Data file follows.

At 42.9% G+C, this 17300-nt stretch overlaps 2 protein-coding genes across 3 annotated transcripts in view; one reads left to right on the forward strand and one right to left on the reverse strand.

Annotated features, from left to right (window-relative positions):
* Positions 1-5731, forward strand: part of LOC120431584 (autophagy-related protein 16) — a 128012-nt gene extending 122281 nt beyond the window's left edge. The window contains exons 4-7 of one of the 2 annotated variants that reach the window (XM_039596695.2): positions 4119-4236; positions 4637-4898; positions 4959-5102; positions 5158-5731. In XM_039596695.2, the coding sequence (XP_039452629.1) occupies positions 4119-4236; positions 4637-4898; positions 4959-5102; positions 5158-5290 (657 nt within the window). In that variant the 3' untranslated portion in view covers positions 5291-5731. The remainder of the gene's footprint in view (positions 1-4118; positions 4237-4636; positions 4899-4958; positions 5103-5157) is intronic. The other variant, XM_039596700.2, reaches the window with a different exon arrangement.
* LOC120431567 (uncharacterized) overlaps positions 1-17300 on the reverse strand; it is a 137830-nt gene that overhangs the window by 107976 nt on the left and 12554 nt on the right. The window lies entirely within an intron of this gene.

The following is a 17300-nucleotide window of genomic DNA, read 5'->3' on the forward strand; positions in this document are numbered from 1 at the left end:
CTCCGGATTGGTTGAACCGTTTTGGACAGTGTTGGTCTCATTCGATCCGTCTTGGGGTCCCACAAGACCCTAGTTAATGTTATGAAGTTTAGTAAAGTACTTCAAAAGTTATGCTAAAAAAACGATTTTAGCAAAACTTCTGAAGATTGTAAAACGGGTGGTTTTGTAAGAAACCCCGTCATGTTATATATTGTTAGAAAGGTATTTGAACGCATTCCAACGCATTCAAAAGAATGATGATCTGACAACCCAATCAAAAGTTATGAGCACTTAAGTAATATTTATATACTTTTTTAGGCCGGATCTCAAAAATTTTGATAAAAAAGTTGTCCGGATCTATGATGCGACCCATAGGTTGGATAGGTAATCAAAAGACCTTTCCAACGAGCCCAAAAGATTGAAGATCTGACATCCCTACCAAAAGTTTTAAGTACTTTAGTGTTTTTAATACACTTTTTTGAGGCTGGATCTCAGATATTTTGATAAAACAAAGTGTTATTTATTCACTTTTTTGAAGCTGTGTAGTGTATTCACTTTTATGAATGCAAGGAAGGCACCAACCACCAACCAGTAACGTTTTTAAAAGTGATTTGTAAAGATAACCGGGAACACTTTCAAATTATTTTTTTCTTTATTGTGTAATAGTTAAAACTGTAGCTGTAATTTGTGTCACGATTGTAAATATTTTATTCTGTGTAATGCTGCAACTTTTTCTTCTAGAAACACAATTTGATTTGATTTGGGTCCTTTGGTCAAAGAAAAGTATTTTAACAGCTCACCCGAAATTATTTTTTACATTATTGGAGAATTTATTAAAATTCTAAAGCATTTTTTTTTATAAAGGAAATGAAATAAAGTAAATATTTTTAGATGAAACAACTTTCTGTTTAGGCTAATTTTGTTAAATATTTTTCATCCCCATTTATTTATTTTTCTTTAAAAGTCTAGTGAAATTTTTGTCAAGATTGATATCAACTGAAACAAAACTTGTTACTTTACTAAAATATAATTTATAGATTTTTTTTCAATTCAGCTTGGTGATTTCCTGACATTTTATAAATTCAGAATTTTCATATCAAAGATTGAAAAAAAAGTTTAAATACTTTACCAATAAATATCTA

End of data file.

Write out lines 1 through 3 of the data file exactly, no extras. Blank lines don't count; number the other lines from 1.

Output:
At 42.9% G+C, this 17300-nt stretch overlaps 2 protein-coding genes across 3 annotated transcripts in view; one reads left to right on the forward strand and one right to left on the reverse strand.

Annotated features, from left to right (window-relative positions):
* Positions 1-5731, forward strand: part of LOC120431584 (autophagy-related protein 16) — a 128012-nt gene extending 122281 nt beyond the window's left edge. The window contains exons 4-7 of one of the 2 annotated variants that reach the window (XM_039596695.2): positions 4119-4236; positions 4637-4898; positions 4959-5102; positions 5158-5731. In XM_039596695.2, the coding sequence (XP_039452629.1) occupies positions 4119-4236; positions 4637-4898; positions 4959-5102; positions 5158-5290 (657 nt within the window). In that variant the 3' untranslated portion in view covers positions 5291-5731. The remainder of the gene's footprint in view (positions 1-4118; positions 4237-4636; positions 4899-4958; positions 5103-5157) is intronic. The other variant, XM_039596700.2, reaches the window with a different exon arrangement.